Determining the reliability of your news sources relies on you

If you live in the National Capital Region of Canada and have never been to one of the public talks organised by The Panel or – horror of horrors! – never heard of The Panel you really need to do your homework.  The Panel is an Ottawa-based organisation that hosts two live events each year to talk about issues that matter to Canadians.  It usually has a media host and a panel of experts, and allows those in the audience to chime in with their thoughts – live! – via social media.  It is worth looking into.

I have just returned from the latest offering, on data and democracy, moderated by Global News’ Ottawa Bureau Chief Mercedes Stephenson.  It covered a wide swath of topics, not nearly in enough detail alas, ranging from foreign interference in our elections process, fake news, whether governments are doing enough and what we as citizens can and should do to protect one of our most precious institutions: the ability to choose those who will represent us in Parliament.

It was all very, very interesting but one topic stood out for me: how we get our information – i.e. news – these days.  The reality, which was not a surprise to me but nevertheless still struck me, is that an awful lot of people are getting their news feeds manipulated through social media platforms like FaceBook.  In other words, FaceBook decides, based on some algorithm which draws from what you search for and consume online, what news sources you see.  This is of course much easier than having to look yourself.  Presto!  You get your news delivered to you effortlessly.

Here is the problem though.  I may not be an expert but I am pretty sure FaceBook or other providers don’t give a rat’s posterior how accurate the news they select (or the algorithm selects) for you is.  They see what turns your crank and give you more.  If you like the New York Times you get more NYT I guess.  If you like The Onion (or the Canadian equivalent The Beaverton) you get more of that. If Fox News (fair and balanced) is your preference…

Does anyone else see the danger of this?  A social media company is deciding – yes, yes through an algorithm based on your practice – what you see and makes it so easy that you have little desire to go looking for other sources on your own. You consume what is sent to you and you cannot help but have that selection determine your views on any given matter.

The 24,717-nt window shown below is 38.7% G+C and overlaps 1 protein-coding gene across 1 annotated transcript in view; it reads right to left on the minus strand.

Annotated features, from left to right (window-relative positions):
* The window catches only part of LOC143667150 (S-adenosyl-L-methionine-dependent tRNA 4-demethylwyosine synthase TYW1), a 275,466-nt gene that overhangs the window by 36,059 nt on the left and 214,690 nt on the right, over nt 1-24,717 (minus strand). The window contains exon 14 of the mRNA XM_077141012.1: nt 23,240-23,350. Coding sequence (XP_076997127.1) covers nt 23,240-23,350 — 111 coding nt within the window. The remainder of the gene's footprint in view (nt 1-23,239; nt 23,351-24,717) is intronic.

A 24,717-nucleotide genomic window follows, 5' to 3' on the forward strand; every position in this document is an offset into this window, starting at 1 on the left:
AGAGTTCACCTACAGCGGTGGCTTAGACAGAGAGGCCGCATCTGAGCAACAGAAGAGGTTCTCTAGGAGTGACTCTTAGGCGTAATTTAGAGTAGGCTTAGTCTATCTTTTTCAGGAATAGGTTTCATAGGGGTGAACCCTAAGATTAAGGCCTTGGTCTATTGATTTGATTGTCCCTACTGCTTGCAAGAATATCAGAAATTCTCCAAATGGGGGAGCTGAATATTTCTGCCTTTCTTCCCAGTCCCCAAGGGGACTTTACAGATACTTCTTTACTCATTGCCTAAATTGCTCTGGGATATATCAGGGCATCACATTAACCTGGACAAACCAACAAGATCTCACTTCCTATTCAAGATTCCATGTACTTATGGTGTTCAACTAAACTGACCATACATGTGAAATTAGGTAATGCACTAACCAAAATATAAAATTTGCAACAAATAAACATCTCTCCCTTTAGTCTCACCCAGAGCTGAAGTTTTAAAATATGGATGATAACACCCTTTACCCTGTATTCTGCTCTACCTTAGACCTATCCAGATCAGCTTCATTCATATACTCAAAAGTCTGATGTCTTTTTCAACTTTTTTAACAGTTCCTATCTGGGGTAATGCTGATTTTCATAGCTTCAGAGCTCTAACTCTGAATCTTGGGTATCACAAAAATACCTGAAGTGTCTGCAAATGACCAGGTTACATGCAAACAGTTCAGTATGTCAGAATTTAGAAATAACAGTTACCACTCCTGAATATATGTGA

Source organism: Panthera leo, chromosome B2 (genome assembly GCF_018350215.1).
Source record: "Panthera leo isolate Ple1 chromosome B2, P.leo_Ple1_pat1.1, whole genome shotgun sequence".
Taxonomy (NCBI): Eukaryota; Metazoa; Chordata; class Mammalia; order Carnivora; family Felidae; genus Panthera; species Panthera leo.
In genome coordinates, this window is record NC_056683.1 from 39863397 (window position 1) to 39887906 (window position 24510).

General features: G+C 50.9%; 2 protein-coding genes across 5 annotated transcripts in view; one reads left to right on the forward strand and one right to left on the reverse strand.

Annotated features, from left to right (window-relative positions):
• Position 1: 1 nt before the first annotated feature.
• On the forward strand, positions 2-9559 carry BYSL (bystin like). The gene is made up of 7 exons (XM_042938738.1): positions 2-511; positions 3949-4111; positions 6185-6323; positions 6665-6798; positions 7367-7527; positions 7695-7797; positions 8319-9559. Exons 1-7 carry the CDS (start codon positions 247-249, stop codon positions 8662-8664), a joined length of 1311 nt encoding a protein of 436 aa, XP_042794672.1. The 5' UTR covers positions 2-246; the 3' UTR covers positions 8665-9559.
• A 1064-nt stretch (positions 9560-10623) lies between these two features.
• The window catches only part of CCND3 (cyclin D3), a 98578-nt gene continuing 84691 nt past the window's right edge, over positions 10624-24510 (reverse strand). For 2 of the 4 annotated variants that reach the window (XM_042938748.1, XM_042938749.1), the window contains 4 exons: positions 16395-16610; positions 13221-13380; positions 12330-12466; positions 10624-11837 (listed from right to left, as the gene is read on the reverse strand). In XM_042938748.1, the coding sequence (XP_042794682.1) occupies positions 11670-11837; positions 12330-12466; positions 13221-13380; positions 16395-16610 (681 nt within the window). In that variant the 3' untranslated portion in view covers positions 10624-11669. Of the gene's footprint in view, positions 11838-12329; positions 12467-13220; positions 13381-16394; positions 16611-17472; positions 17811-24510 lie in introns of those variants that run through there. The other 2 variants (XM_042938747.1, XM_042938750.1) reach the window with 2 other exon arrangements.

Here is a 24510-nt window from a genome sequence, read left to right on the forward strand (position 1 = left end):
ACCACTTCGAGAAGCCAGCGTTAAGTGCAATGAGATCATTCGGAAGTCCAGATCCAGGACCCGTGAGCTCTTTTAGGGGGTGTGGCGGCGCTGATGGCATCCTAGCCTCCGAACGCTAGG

The only really effective way to wade through the myriad sources of information available these days is to a) look for yourself rather than rely on FaceBook and b) learn which sources are good and which are bad.  You also need to get out of your comfort bubble and read/listen to sources with which you disagree: echo chambers are not conducive to mature decision making.

As a former intelligence analyst tasked with collecting, analysing and distributing information to advise government, I and my many, many colleagues over the decades knew that our advice was only as good as the quality of the sources we had.  That is why we made so much effort to determine source reliability (SIGINT, HUMINT or whatever).  Bad sources give bad intelligence which lead to bad policies and actions.  Does anyone recall CIA Director George Tenet’s ‘slam dunk’ over the US conviction, derived from a wonky source, that Saddam Hussain had weapons of mass destruction?  Look where that got us!

When I worked at CSIS I spent hours every day reading what my colleagues had gathered and always asked myself: is this true? Does the source have a hidden agenda behind what s/he is providing?  Can we test the source?  Or, even better, can we get the same information/intelligence from multiple/independent sources, thus upping its reliability?  Now that I no longer have access to classified sources I try to do the same with the open media I scan, asking the same questions.  Sure, it is a helluva lot harder than just getting FaceBook to feed me but it is much more reliable (and satisfying) to do it my way.

As members of a functioning democracy we have a responsibility to stay informed, challenge what we hear and see and take nothing for granted so that we can make the best decisions and hold our  leaders to account.  If you are one of the many who get your news handpicked (machine-picked) for you by an algorithm you might want to ask yourself why you have chosen this path.  After all, an educated and knowledgeable electorate is a better electorate.

By Phil Gurski

Phil Gurski is the President and CEO of Borealis Threat and Risk Consulting Ltd. Phil is a 32-year veteran of CSE and CSIS and the author of six books on terrorism.

Leave a Reply